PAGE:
This website here has a lot of reviews on food carts in PDX. The food cart movement itself, if you want to call it that, seems to have created quite the street culture there from what I could tell. I don't know what set it off exactly, but I think the city government had a lot to do with encouraging that type of business model in old parking lots, vacant lots, etc.

  9. Louisville definitely needs to move away from the parking lot in front type of development and the resistance against density. Although the Bardstown/Grinstead development is not terrible, the wall helps alot, it is still very unfriendly to pedestrians. I don't see what is the big deal with putting the parking lot around back, this should be a zoning requirement in all new urban development. I'm Just curious, can anyone think of a well designed operating gas station in town? I'm drawing a blank right now.

  10. Thanks for taking the time to illustrate the concept. I don't know how many times I have stopped at a corner then imagine what could be there. Though I never really thought twice about that location. It is just a complicated space I wanted to get through. (How many overhead lines are you hiding in that image?)

    Bardstown and Grindsted – a missed opportunity.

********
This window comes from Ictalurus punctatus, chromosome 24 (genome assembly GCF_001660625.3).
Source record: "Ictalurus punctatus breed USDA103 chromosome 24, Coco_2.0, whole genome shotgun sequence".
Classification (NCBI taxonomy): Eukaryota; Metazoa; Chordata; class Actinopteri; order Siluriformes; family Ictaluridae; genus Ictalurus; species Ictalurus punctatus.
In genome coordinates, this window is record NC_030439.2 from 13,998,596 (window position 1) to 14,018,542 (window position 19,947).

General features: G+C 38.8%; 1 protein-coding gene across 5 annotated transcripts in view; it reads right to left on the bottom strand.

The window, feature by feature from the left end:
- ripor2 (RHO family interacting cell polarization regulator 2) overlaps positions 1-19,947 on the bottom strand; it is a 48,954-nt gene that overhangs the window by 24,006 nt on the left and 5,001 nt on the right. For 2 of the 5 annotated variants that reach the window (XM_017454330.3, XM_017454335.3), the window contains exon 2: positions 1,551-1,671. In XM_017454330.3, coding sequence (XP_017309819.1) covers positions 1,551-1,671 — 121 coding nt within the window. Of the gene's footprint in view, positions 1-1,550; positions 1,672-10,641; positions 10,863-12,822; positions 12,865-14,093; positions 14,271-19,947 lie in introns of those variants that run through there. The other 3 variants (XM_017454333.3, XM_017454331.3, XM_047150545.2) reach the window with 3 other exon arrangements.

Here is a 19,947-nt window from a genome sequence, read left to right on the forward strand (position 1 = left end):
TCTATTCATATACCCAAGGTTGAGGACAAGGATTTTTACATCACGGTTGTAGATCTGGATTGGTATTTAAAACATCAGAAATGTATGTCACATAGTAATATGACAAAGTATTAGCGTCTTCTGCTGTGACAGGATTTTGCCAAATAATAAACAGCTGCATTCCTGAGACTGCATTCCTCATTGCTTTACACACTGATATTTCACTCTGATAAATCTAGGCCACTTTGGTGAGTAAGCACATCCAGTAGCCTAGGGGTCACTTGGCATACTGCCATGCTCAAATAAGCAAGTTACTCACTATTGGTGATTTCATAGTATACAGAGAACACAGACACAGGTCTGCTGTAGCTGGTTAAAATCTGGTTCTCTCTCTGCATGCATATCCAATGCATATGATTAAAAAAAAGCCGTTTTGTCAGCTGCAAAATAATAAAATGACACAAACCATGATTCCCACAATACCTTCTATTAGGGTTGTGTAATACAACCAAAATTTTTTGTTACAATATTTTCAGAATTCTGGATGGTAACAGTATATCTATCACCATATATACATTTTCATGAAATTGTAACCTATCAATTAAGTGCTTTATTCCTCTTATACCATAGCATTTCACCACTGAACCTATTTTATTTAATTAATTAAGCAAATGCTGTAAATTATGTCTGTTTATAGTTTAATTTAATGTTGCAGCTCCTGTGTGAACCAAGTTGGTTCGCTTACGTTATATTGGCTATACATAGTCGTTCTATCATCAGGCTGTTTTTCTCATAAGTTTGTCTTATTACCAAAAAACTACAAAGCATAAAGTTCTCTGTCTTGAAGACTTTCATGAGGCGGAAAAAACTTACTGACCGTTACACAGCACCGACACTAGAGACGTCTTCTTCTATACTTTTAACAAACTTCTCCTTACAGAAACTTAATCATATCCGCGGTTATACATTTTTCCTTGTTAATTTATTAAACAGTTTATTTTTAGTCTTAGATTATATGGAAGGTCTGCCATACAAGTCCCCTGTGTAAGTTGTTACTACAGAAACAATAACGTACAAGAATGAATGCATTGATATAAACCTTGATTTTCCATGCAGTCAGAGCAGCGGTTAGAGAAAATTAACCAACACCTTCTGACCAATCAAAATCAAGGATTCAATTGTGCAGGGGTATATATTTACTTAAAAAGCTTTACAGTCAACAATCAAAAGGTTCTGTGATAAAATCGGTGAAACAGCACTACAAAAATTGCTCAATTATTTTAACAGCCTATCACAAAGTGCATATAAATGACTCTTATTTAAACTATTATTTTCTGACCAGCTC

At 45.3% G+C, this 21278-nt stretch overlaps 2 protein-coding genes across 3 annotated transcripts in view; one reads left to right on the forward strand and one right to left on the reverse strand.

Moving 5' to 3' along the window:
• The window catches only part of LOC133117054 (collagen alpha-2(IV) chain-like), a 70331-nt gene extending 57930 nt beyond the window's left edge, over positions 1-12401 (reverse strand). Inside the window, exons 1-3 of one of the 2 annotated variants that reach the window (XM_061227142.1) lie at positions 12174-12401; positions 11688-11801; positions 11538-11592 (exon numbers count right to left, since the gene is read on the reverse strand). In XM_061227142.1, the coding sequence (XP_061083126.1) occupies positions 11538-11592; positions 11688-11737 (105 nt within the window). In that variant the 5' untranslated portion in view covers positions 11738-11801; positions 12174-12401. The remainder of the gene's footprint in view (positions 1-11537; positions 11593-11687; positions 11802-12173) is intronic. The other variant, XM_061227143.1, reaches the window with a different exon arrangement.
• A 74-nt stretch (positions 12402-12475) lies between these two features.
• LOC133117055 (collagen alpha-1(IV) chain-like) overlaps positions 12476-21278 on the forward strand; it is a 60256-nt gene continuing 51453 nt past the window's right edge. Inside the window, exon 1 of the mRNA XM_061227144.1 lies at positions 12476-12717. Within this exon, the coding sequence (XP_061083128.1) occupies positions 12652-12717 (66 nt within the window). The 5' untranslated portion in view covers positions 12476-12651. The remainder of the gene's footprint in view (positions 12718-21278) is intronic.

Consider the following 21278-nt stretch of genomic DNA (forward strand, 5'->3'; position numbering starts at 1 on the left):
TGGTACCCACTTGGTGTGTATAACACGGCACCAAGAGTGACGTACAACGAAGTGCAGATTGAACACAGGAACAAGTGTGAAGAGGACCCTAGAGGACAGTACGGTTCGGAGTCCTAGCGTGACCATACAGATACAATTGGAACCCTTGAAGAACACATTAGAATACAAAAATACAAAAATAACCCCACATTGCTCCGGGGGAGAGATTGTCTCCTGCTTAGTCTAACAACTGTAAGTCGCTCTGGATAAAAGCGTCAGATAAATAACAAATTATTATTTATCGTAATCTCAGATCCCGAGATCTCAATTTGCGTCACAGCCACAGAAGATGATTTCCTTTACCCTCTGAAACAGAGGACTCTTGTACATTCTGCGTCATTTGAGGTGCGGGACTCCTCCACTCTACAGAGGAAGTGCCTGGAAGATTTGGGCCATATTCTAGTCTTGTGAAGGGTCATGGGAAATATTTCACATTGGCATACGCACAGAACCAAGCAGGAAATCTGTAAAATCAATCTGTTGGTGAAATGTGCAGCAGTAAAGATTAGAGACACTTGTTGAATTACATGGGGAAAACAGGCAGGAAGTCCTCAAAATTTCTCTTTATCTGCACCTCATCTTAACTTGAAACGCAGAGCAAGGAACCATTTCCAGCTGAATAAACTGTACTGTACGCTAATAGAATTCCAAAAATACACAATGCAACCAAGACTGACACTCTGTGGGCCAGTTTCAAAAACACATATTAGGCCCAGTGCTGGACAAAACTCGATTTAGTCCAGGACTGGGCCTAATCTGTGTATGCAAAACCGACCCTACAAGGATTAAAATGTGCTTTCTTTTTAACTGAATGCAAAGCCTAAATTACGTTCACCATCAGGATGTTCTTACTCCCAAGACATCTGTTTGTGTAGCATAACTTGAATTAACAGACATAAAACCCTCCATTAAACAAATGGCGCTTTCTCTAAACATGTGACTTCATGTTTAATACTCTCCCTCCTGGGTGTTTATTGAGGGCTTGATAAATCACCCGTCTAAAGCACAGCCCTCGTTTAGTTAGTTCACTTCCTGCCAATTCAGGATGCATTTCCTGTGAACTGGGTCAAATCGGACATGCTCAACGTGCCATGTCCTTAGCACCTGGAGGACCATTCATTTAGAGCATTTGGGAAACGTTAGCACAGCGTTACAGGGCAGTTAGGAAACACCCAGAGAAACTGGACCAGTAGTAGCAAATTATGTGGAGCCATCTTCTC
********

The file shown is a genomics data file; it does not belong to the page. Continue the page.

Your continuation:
11. Nobody has mentioned the traffic issues on Bardstown Rd already and the opposition of area residents to these developments.

  12. Interesting concept, Brent.

    All the wires from the original photo are shown in the rendering although they are sometimes a little hard to see. There certainly are a lot of them in the area.

    Traffic is tricky, Danny. People say we don’t have enough density to have real transit options but then they fight increasing the density. In the case of Bardstown Road, a certain degree of congestion keeps the area safer for pedestrians but it can sometimes be a little too much at rush hour or on a Friday night. My personal view is that Bardstown shouldn’t be viewed so much as a through street as it is today. It’s the destination. Because of the grid, there are plenty of options I have found for getting through at rush hour in a very reasonable time.

  13. Good job Brandon. I agree with you that the scale can (and should) be increased. No one ever seems to complain about the height of the Willow, Dartmouth and other apartment/condo towers being too tall even though the Cherokee Triangle is essentially a 3-4 story in height neighborhood.

    I also agree with CW, that the best opportunity for infill exists at Skid City Mall across the street. Similar to your efforts here, I’ve done several sketch exercises of what could be the best use for that site.

  14. Ooh, I love the idea of food carts! There is a Mexican food cart in the parking lot of the Eastland Shopping Center at Bardstown Road & Watterson Trail. It is from a Mexican restaurant in Bullitt county. The cart is there on Friday & Saturday evenings if isn’t too cold. I have seen Hispanics there a lot enjoying the food and from talking to them it is authentic. We love the food and go there a few times a month. Enjoy!